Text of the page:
It’s all pretty rich coming from a guy who once charmed an aspiring model over a romantic dinner of stone-crab claws washed down with a $110 bottle of merlot, then had his buddy hide in a closet and film them having anal sex without informing her she was on camera. “She thought we were dating,” he wrote in I Hope They Serve Beer in Hell. “I knew better, but she was way too hot to bother correcting her assumption.”
Here’s where Max’s reinvention gets tricky. The mega-douchery inherent in his infamous, blog-baiting prime is still out there, readily accessible. “You could literally pull 100 more quotes out of my books that are in some kind of conflict with what I tell guys in Mate,” he says. “But those stories are why guys will listen to the advice — they know I’m not trying to tell them that I’m perfect. I have done all kinds of messed-up stuff, and I am honest about it and have learned from it.”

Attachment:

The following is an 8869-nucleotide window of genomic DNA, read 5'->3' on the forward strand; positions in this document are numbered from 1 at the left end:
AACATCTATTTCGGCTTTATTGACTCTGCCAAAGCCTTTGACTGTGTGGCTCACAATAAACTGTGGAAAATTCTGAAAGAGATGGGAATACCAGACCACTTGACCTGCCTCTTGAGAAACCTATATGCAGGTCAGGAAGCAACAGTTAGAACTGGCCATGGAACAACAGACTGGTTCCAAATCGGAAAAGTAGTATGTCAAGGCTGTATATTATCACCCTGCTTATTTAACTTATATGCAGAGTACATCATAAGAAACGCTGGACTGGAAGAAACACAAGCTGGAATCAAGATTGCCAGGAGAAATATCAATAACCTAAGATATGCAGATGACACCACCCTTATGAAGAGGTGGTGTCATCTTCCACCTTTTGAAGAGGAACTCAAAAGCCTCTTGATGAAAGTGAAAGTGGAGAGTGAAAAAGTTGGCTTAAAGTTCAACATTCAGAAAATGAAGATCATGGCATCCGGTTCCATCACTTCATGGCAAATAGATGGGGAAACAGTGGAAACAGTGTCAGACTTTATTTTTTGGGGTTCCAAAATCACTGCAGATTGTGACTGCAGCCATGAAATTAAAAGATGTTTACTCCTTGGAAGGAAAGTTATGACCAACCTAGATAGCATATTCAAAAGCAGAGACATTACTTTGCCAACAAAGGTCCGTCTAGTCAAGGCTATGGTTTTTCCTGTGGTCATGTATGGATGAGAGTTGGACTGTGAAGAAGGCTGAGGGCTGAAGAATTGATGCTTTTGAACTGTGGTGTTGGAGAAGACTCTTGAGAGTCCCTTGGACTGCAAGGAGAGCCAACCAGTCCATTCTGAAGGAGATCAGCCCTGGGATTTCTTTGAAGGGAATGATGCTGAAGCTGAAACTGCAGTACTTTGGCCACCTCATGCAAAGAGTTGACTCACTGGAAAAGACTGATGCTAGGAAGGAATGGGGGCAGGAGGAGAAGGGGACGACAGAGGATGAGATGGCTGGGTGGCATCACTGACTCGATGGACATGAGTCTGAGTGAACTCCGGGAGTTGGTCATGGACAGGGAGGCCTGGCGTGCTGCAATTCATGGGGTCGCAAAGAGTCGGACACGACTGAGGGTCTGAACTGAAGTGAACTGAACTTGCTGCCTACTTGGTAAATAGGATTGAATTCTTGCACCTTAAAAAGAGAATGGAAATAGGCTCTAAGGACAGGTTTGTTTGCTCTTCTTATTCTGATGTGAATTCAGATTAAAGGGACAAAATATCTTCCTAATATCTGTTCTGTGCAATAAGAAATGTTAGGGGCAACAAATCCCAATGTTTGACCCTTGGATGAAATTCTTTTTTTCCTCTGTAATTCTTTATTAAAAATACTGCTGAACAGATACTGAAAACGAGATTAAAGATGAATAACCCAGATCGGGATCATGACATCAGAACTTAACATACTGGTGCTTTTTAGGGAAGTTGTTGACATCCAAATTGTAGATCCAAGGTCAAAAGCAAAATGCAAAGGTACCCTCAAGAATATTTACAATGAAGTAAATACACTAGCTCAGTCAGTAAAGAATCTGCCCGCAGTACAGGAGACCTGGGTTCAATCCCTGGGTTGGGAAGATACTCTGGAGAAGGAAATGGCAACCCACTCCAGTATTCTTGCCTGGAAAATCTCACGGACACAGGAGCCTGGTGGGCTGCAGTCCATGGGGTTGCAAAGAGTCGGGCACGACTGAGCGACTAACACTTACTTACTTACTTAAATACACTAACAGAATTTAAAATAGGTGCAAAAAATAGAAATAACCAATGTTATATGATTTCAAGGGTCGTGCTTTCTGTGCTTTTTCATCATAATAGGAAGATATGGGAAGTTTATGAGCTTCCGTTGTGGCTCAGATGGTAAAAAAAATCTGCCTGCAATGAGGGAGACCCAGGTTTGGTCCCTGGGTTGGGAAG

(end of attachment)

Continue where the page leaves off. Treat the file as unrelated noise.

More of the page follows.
Max’s journey from self-proclaimed “raging dickhead” to relationship guru originated three years ago at a Thanksgiving dinner, during which his friend and future coauthor Miller was chatting with a few college-age cousins. They told the psychologist that they’d been mining the Max canon for dating advice. When Miller told him, “I was mortified,” Max says. But he also saw an opportunity to write a book that could steer young men in the right direction.
“I can remember what it was like to be totally lost and totally frustrated and totally sad and alone and not understand how to move forward,” Max says. ”And I can help a lot of guys solve that problem.”